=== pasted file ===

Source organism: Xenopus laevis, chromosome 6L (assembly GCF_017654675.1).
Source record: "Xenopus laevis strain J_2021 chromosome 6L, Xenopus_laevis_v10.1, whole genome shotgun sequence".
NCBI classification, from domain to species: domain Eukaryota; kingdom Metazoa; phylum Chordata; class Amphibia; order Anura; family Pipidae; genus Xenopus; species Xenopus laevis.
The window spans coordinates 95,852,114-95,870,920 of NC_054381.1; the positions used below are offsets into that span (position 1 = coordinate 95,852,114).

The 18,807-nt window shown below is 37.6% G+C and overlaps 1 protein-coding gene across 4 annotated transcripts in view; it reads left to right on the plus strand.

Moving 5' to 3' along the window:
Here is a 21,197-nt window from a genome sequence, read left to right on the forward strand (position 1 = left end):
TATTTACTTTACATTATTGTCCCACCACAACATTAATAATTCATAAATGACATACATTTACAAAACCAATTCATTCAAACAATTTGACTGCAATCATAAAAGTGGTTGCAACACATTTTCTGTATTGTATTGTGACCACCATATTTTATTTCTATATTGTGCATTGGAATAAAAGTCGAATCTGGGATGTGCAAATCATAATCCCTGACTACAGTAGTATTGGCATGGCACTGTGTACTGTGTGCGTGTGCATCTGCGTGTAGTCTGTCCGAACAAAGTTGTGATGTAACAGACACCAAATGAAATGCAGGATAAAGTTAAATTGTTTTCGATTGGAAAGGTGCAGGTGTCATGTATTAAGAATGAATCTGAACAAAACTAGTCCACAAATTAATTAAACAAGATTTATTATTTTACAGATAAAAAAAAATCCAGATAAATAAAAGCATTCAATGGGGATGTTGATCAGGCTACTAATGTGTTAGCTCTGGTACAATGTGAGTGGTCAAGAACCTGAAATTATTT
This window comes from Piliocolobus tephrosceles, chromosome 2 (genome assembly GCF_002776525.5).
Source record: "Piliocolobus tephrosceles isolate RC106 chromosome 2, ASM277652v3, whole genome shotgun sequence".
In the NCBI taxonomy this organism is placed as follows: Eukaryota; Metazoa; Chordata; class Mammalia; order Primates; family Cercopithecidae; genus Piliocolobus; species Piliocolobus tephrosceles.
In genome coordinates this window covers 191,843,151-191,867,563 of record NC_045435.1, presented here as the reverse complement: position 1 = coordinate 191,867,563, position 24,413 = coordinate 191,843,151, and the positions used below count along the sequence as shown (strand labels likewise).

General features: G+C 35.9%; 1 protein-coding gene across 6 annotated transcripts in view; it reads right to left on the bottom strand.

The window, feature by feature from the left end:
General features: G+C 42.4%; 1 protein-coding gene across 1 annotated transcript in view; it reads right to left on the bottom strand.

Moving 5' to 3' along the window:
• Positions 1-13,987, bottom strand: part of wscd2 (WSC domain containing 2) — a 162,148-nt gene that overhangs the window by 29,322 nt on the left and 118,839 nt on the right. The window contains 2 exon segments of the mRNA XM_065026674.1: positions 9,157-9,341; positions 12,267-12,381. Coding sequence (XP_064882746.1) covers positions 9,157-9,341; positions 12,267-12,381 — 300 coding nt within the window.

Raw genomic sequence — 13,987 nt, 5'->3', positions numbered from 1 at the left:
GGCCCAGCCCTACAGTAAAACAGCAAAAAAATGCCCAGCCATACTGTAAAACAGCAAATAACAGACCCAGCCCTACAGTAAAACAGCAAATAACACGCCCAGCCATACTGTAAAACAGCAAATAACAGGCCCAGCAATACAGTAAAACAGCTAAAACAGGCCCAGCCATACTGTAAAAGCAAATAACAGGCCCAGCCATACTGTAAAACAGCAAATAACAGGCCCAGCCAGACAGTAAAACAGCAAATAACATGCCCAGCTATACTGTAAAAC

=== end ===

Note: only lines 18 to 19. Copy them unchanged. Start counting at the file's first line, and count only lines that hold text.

Raw genomic sequence — 13,987 nt, 5'->3', positions numbered from 1 at the left:
GGCCCAGCCCTACAGTAAAACAGCAAAAAAATGCCCAGCCATACTGTAAAACAGCAAATAACAGACCCAGCCCTACAGTAAAACAGCAAATAACACGCCCAGCCATACTGTAAAACAGCAAATAACAGGCCCAGCAATACAGTAAAACAGCTAAAACAGGCCCAGCCATACTGTAAAAGCAAATAACAGGCCCAGCCATACTGTAAAACAGCAAATAACAGGCCCAGCCAGACAGTAAAACAGCAAATAACATGCCCAGCTATACTGTAAAAC